Most Patients with Colorectal Tumors at Young Age Do Not Visit a Cancer Genetics Clinic
This study examined the referral process for genetic counseling at a cancer genetics clinic in patients with colorectal cancer and to search for determinants of variation in this referral process.
Patients who were recently diagnosed with colorectal cancer at a young age or multiple cancers associated with Lynch syndrome, hereditary nonpolyposis colorectal cancer, (N = 119) were selected from PALGA, the nationwide network and registry of histopathology and cytopathology in the Netherlands. In a retrospective analysis, we examined whether these patients visited a cancer genetics clinic and identified determinants for referral to such a clinic. Factors of patients, professional practice, and hospital setting were explored with logistic regression modeling.
Thirty-six (30 percent) patients visited a cancer genetics clinic. Seventy percent of patients whom the surgeon referred to a cancer genetics clinic decided to visit such a clinic. Analysis of determinants showed that patients with whom the surgeon discussed referral and that were treated in a teaching hospital were more likely to visit a cancer genetics clinic.
The referral process is not optimally carried out. To deliver optimal care for patients suspected of hereditary colorectal cancer, this process must be improved with interventions focusing on patient referral by surgeons and raising awareness in nonteaching hospitals.
Journal of Clinical Oncology 09/2014; 32(29). DOI:10.1200/JCO.2014.56.2942 · 17.88 Impact Factor
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ABSTRACT: Family history of cancer (CFH) is important for identifying individuals to receive genetic counseling/testing (GC/GT). Prior studies have demonstrated low rates of family history documentation and referral for GC/GT. CFH quality and GC/GT practices for patients with breast (BC) or colon cancer (CRC) were assessed in 271 practices participating in the American Society of Clinical Oncology Quality Oncology Practice Initiative in fall 2011. A total of 212 practices completed measures regarding CFH and GC/GT practices for 10,466 patients; 77.4% of all medical records reviewed documented presence or absence of CFH in first-degree relatives, and 61.5% of medical records documented presence or absence of CFH in second-degree relatives, with significantly higher documentation for patients with BC compared with CRC. Age at diagnosis was documented for all relatives with cancer in 30.7% of medical records (BC, 45.2%; CRC, 35.4%; P ≤ .001). Referall for GC/GT occurred in 22.1% of all patients with BC or CRC. Of patients with increased risk for hereditary cancer, 52.2% of patients with BC and 26.4% of those with CRC were referred for GC/GT. When genetic testing was performed, consent was documented 77.7% of the time, and discussion of results was documented 78.8% of the time. We identified low rates of complete CFH documentation and low rates of referral for those with BC or CRC meeting guidelines for referral among US oncologists. Documentation and referral were greater for patients with BC compared with CRC. Education and support regarding the importance of accurate CFH and the benefits of proactive high-risk patient management are clearly needed.Journal of Clinical Oncology 02/2014; 32(8). DOI:10.1200/JCO.2013.51.4661 · 17.88 Impact Factor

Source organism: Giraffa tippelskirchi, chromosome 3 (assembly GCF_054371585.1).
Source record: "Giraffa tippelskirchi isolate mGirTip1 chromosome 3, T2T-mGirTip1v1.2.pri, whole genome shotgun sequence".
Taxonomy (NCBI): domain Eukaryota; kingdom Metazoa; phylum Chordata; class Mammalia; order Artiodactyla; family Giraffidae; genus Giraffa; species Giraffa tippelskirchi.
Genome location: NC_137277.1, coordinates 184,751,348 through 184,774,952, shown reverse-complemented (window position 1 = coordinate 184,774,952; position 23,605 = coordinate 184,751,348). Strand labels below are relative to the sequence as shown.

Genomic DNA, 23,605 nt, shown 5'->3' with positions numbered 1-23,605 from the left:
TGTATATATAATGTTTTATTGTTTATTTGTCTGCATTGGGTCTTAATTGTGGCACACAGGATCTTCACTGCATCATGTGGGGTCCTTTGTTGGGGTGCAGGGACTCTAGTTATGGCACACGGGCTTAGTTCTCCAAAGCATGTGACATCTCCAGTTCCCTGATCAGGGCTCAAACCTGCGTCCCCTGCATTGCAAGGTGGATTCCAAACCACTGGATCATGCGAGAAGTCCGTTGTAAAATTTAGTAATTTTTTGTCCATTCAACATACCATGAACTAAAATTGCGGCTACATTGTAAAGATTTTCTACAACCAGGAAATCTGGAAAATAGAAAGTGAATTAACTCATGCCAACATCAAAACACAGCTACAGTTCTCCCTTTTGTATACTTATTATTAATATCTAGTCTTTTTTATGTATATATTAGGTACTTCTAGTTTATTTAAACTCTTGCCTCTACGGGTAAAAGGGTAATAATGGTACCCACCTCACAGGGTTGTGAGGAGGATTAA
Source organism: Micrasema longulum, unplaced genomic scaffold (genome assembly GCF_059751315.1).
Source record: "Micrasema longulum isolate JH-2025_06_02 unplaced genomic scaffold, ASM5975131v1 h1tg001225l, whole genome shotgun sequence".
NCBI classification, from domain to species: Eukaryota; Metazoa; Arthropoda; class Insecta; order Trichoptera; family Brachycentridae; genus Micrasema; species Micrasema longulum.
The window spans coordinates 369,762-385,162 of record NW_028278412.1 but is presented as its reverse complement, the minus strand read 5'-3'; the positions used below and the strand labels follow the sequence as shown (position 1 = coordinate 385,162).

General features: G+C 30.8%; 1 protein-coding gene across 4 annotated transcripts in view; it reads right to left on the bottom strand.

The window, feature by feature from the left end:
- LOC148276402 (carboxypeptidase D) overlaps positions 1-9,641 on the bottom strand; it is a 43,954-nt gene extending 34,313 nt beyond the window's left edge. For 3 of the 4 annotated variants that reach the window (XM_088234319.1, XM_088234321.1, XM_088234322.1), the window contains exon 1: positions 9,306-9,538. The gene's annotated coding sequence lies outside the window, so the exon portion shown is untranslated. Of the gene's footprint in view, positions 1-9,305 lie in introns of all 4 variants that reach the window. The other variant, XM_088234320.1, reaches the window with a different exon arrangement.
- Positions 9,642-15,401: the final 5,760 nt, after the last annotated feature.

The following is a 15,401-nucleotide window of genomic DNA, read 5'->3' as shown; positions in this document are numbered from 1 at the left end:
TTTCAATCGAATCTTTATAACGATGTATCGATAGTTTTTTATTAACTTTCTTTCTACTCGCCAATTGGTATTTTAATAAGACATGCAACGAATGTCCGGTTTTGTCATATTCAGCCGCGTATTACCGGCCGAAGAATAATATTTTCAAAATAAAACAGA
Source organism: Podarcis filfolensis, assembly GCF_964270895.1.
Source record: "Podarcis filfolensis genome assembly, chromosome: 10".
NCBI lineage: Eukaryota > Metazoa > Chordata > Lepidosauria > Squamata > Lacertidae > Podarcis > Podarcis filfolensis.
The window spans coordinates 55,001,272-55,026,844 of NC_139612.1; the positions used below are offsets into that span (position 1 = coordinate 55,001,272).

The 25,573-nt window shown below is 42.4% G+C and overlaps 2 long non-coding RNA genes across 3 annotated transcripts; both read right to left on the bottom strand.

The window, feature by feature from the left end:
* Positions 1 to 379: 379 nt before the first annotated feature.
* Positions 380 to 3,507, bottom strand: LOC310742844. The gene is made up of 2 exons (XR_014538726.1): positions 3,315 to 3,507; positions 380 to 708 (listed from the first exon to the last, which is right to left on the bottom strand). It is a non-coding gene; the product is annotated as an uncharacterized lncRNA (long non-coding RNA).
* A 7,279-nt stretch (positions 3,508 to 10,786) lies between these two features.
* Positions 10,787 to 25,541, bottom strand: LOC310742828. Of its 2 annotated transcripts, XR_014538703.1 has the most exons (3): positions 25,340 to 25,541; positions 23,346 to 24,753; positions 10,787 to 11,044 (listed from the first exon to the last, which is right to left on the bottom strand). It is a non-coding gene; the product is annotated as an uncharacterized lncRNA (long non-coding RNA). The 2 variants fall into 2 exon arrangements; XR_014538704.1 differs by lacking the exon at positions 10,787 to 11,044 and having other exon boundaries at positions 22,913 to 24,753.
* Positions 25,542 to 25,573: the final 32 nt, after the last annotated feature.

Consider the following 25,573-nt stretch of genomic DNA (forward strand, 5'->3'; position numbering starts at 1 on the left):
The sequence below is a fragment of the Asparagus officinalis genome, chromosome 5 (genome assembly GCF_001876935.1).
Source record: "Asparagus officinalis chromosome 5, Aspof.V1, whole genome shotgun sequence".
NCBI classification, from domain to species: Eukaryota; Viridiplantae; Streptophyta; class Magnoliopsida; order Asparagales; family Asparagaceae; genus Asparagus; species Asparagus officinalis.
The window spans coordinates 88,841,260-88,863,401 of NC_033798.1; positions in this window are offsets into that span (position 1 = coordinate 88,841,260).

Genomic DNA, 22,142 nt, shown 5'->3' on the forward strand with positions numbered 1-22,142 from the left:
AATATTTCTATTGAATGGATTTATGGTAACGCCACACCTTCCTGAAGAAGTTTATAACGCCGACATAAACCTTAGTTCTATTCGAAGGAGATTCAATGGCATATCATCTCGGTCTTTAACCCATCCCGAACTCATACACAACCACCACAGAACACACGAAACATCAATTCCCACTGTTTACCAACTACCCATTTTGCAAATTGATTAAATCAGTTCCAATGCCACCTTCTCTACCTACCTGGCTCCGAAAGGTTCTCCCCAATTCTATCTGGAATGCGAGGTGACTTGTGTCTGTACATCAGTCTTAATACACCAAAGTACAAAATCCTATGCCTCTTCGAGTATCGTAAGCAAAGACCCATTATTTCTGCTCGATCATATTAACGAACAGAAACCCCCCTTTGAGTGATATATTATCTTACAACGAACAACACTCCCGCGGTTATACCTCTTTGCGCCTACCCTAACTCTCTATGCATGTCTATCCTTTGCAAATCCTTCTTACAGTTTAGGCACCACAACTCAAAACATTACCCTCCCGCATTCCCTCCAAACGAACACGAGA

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ABSTRACT: To determine the diagnostic test characteristics and inter-observer variation of pathology features for identifying high microsatellite instability (MSI-H) colorectal cancer (CRC). Six pathologists blindly evaluated 177 CRC for the presence of MSI-H associated pathology features. Inter-observer agreement was determined by using Kappa-statistics. In the first random 88/177 cases, mucinous carcinoma, tumor-infiltrating lymphocytes (TIL) and Crohns-like infiltrate (CLI) were the best discriminators between MSI-H and microsatellite stable CRC [OR 5.6 (95 % CI 1.7-19), 5.4 (1.8-17) and 3.5 (1.1-11), respectively], with high specificity (89-91 %). The sensitivities for MSI-H, however, were low (31-41 %). In addition, inter-observer agreement was moderate for TIL and CLI (κ 0.38 and 0.48, respectively), but very good for mucinous carcinoma (κ 0.86). Interpretation of overall histopathology as suggestive for MSI-H performed better than any individual feature; OR 15 (5.2-44), and area under the curve 0.79. However, inter-observer agreement was moderate (κ 0.53). In the second set, TIL and CLI were scored according to updated scoring systems. Although both remained the best individual discriminators, test characteristics and inter-observer agreement did not improve. MSI-H pathology features have moderate accuracy for identifying MSI-H CRC, and are identified with moderate inter-observer agreement. These findings highlight the limitations of clinical strategies, such as the revised Bethesda guidelines, which incorporate the MSI-H associated pathology features in their strategy to identify persons with lynch syndrome.Familial Cancer 03/2014; DOI:10.1007/s10689-014-9705-8 · 1.62 Impact Factor